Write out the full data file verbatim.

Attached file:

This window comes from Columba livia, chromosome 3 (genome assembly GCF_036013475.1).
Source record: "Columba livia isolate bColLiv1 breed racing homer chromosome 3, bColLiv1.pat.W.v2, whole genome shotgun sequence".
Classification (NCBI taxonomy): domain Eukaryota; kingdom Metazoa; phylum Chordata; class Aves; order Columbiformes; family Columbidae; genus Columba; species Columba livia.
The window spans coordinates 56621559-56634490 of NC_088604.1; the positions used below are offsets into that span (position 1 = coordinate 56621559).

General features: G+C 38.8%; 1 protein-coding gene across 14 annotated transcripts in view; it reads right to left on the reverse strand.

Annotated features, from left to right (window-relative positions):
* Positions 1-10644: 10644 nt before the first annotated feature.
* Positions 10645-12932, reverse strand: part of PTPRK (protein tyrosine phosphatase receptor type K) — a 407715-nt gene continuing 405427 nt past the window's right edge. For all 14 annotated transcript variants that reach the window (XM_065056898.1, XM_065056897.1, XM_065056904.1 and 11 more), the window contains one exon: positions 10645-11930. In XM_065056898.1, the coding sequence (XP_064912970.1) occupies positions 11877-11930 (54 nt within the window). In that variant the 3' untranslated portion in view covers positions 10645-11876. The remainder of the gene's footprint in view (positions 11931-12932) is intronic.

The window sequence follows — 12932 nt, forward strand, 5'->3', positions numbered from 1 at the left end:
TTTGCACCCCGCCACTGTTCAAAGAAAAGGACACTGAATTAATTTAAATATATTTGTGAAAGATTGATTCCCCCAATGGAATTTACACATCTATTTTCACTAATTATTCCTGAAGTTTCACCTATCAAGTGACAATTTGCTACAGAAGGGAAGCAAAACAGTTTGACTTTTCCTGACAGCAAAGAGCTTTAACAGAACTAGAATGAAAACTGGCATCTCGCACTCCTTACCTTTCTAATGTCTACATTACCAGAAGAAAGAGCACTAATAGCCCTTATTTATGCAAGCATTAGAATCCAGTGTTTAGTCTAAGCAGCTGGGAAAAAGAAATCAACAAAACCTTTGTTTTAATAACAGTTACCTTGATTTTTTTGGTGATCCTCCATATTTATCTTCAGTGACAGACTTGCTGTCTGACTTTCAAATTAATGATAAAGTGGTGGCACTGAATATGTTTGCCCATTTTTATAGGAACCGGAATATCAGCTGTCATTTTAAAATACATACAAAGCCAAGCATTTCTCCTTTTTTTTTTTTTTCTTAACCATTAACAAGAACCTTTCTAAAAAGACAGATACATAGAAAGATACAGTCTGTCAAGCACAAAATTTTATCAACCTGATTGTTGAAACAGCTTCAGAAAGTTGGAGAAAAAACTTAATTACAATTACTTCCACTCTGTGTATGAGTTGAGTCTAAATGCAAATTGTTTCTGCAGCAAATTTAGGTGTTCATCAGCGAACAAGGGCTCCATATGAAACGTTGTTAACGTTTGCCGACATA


This window comes from Columba livia, chromosome 3 (genome assembly GCF_036013475.1).
Source record: "Columba livia isolate bColLiv1 breed racing homer chromosome 3, bColLiv1.pat.W.v2, whole genome shotgun sequence".
Classification (NCBI taxonomy): domain Eukaryota; kingdom Metazoa; phylum Chordata; class Aves; order Columbiformes; family Columbidae; genus Columba; species Columba livia.
The window spans coordinates 56621559-56634490 of NC_088604.1; the positions used below are offsets into that span (position 1 = coordinate 56621559).

General features: G+C 38.8%; 1 protein-coding gene across 14 annotated transcripts in view; it reads right to left on the reverse strand.

Annotated features, from left to right (window-relative positions):
* Positions 1-10644: 10644 nt before the first annotated feature.
* Positions 10645-12932, reverse strand: part of PTPRK (protein tyrosine phosphatase receptor type K) — a 407715-nt gene continuing 405427 nt past the window's right edge. For all 14 annotated transcript variants that reach the window (XM_065056898.1, XM_065056897.1, XM_065056904.1 and 11 more), the window contains one exon: positions 10645-11930. In XM_065056898.1, the coding sequence (XP_064912970.1) occupies positions 11877-11930 (54 nt within the window). In that variant the 3' untranslated portion in view covers positions 10645-11876. The remainder of the gene's footprint in view (positions 11931-12932) is intronic.

The window sequence follows — 12932 nt, forward strand, 5'->3', positions numbered from 1 at the left end:
TTTGCACCCCGCCACTGTTCAAAGAAAAGGACACTGAATTAATTTAAATATATTTGTGAAAGATTGATTCCCCCAATGGAATTTACACATCTATTTTCACTAATTATTCCTGAAGTTTCACCTATCAAGTGACAATTTGCTACAGAAGGGAAGCAAAACAGTTTGACTTTTCCTGACAGCAAAGAGCTTTAACAGAACTAGAATGAAAACTGGCATCTCGCACTCCTTACCTTTCTAATGTCTACATTACCAGAAGAAAGAGCACTAATAGCCCTTATTTATGCAAGCATTAGAATCCAGTGTTTAGTCTAAGCAGCTGGGAAAAAGAAATCAACAAAACCTTTGTTTTAATAACAGTTACCTTGATTTTTTTGGTGATCCTCCATATTTATCTTCAGTGACAGACTTGCTGTCTGACTTTCAAATTAATGATAAAGTGGTGGCACTGAATATGTTTGCCCATTTTTATAGGAACCGGAATATCAGCTGTCATTTTAAAATACATACAAAGCCAAGCATTTCTCCTTTTTTTTTTTTTTCTTAACCATTAACAAGAACCTTTCTAAAAAGACAGATACATAGAAAGATACAGTCTGTCAAGCACAAAATTTTATCAACCTGATTGTTGAAACAGCTTCAGAAAGTTGGAGAAAAAACTTAATTACAATTACTTCCACTCTGTGTATGAGTTGAGTCTAAATGCAAATTGTTTCTGCAGCAAATTTAGGTGTTCATCAGCGAACAAGGGCTCCATATGAAACGTTGTTAACGTTTGCCGACATA